Adverts for a Miele vacuum cleaner have been banned for making misleading claims about the vac’s lifespan.
The press advert for the Miele S7 vacuum cleaner claimed it was designed to last up to 20 years, making it an ‘upright that’s simply downright better.’ A Miele brochure also said the company subjected its vacuum cleaner motors to a ‘lifetime test of 1,000 hours – 400 hours beyond that which international test institutes demand’.
Competitor Dyson complained to the ASA (Advertising Standards Authority) about the adverts, saying the claims were misleading and challenging whether they could substantiated.
Which? has tested more than 100 of the latest vacuum cleaners including Miele, Hoover, Dyson and Electrolux models – find out which 26 have been awarded Which? Best Buy status in our vacuum cleaner review.
Vacuum cleaner complaint
Responding to Dyson’s complaints, Miele said its test programmes were designed to simulate strain on vacuum cleaners based on average household use and said its test requirements were higher than industry standards.
It said research showed that most people used their vacuum cleaners for less than one hour to one hour a week, so it designed its tests to simulate usage over a 20-year period of approximately 1,000 hours.
Miele said its vacuum cleaner motors achieved between 800 and 950 hours on the highest setting, which was 300-450 hours above standard test regulations, and when the S7 was used on variable power settings, as recommended in the instruction manual, the motor lasted up to 1,200 hours.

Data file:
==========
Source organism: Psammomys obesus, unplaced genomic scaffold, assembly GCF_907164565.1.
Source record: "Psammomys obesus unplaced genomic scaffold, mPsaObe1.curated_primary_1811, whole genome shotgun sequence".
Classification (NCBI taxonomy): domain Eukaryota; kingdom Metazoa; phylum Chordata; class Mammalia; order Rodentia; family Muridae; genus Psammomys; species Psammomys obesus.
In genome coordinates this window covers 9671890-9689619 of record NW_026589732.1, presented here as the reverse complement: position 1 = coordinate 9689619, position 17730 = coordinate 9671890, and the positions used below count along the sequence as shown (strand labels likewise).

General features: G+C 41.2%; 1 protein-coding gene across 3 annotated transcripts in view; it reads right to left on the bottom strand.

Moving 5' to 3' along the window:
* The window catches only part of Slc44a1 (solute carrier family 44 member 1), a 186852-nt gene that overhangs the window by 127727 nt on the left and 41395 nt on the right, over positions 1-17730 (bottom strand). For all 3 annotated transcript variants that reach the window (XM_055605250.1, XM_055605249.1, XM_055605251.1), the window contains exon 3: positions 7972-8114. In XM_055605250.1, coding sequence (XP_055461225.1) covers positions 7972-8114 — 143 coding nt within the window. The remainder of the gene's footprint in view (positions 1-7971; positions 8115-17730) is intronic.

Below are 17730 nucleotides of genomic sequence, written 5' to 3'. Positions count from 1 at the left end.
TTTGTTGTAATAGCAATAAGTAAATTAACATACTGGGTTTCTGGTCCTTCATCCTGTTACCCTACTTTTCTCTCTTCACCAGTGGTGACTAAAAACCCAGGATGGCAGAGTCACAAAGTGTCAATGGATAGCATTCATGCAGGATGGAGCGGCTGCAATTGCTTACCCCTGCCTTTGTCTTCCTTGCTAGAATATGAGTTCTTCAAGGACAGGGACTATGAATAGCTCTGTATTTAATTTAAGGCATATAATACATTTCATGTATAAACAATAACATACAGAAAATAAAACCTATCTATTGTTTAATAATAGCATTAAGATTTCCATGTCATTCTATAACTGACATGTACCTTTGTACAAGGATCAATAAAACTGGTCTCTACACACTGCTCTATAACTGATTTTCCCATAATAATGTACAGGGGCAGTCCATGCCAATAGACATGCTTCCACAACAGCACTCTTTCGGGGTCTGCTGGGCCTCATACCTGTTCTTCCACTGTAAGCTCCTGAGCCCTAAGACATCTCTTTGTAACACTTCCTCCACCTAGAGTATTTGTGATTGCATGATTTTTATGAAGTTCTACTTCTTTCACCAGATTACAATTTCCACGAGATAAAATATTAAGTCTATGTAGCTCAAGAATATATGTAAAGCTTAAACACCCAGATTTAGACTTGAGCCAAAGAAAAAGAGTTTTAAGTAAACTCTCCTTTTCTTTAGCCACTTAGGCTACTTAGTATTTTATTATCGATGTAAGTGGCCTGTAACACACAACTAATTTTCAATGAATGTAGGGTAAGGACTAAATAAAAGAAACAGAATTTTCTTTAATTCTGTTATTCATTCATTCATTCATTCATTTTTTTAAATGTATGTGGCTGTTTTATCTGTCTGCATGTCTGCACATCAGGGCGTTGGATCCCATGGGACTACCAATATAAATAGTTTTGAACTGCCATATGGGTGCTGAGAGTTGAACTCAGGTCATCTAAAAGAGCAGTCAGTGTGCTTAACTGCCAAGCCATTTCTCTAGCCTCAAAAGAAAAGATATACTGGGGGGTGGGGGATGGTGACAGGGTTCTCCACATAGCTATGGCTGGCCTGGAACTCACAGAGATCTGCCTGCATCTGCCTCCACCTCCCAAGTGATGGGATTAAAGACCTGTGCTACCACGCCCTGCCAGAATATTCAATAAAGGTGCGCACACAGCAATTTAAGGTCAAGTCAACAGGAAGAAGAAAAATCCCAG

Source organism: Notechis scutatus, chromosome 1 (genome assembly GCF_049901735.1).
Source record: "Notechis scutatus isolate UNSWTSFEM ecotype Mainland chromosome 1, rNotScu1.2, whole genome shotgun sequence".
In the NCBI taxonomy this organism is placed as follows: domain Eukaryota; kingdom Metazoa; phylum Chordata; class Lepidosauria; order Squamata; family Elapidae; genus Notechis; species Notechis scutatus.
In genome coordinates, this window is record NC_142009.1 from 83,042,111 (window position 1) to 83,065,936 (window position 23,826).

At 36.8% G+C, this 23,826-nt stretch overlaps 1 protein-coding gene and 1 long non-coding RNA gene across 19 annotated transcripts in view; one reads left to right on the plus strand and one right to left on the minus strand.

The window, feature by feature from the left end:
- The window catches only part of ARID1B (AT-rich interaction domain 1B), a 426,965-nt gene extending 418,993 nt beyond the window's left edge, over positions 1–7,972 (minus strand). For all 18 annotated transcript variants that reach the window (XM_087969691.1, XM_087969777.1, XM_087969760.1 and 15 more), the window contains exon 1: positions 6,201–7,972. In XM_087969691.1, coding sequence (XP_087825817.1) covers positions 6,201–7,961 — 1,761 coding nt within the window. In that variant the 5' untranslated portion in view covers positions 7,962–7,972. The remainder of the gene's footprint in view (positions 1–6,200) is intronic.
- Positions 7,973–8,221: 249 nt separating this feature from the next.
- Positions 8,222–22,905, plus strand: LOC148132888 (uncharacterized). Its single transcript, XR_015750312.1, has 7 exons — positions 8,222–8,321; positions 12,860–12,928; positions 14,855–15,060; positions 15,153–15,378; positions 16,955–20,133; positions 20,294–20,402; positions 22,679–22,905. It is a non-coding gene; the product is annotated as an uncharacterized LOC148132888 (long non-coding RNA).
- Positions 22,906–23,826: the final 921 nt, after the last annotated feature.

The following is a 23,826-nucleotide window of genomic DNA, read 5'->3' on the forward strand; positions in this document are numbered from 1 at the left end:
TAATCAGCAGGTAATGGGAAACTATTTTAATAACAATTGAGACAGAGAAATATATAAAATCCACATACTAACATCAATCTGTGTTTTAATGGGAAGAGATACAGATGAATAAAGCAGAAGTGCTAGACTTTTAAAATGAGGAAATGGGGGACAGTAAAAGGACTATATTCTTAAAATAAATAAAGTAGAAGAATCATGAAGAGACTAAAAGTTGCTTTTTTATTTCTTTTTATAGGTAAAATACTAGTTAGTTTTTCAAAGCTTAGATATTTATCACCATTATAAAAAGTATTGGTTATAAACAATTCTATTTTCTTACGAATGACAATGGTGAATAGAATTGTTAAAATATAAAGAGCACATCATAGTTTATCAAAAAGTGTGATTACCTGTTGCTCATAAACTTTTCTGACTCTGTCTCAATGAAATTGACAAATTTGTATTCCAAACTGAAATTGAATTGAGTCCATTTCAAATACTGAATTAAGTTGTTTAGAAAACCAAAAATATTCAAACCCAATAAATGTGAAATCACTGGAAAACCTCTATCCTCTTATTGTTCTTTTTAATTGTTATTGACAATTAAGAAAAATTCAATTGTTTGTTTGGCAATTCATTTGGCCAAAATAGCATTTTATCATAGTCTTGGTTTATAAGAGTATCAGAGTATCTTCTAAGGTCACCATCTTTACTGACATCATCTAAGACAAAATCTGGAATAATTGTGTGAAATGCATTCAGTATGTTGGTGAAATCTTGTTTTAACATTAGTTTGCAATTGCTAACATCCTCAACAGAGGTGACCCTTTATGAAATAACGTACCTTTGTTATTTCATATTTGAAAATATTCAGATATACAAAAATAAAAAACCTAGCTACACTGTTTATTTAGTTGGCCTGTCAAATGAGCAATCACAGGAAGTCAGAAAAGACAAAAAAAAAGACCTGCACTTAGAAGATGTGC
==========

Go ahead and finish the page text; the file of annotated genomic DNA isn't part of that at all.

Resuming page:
You can read expert Which? reviews of Miele vacuum cleaners online. Our section also has reviews of the latest handheld vacuum cleaners, carpet cleaners and carpet stain removers.
ASA verdict on Miele vac claims
The ASA considered that Miele’s claims would be interpreted by consumers to mean that it was very likely the vacuum cleaner would still be working in 20 years. Miele’s test data showed the S7 would have a lifetime of between 10 and 20 years’ use.
The ASA recognised the claim stated that the product was designed to last for ‘up to 20 years’ and acknowledged Miele had taken steps to ensure that its product would last a long time.
However the ASA believed it was not possible to determine the longevity of the product when used by the consumer and concluded the evidence provided was not sufficient to support the claims made in the ads.
The ASA also considered that consumers would understand the claim: ‘We subject our motor to a lifetime test of 1,000 hours – 400 hours beyond that which international test institutes demand’ to mean the motor had been tested to ensure it had a lifetime of 1,000 hours and that the test was more rigorous than required by international test standards.
Miele’s test data showed the S7 motor would not always last for 1,000 hours, and in some cases would fail at 800 hours. The ASA concluded that on this point the Miele vacuum cleaner ad was misleading.
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